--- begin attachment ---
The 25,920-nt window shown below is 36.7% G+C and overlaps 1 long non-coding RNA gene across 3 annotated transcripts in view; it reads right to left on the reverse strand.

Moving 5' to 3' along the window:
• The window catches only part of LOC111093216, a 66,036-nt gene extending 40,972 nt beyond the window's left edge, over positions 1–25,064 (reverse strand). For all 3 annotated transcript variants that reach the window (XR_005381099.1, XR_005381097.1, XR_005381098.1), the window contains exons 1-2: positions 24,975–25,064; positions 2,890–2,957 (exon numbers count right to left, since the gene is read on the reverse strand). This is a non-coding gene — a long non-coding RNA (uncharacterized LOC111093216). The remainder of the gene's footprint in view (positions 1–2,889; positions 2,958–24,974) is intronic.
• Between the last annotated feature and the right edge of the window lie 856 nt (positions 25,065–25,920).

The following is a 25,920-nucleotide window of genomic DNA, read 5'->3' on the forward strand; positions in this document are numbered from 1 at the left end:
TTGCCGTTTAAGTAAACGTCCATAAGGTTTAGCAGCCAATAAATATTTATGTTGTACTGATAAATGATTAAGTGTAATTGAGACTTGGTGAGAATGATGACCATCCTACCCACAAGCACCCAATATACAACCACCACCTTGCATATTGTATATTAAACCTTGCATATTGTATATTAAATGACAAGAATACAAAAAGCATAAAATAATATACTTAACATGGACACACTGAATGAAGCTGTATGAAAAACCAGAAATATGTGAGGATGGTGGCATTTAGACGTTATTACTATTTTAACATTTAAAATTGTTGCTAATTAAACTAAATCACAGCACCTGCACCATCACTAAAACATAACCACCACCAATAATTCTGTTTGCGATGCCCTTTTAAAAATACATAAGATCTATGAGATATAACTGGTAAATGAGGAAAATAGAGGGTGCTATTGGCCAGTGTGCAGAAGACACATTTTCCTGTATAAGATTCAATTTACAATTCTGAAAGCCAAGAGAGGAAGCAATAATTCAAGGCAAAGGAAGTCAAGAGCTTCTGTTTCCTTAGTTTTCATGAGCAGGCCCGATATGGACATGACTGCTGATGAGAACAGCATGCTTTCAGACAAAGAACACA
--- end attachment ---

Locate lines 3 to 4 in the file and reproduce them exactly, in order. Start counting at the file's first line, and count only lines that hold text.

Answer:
• The window catches only part of LOC111093216, a 66,036-nt gene extending 40,972 nt beyond the window's left edge, over positions 1–25,064 (reverse strand). For all 3 annotated transcript variants that reach the window (XR_005381099.1, XR_005381097.1, XR_005381098.1), the window contains exons 1-2: positions 24,975–25,064; positions 2,890–2,957 (exon numbers count right to left, since the gene is read on the reverse strand). This is a non-coding gene — a long non-coding RNA (uncharacterized LOC111093216). The remainder of the gene's footprint in view (positions 1–2,889; positions 2,958–24,974) is intronic.
• Between the last annotated feature and the right edge of the window lie 856 nt (positions 25,065–25,920).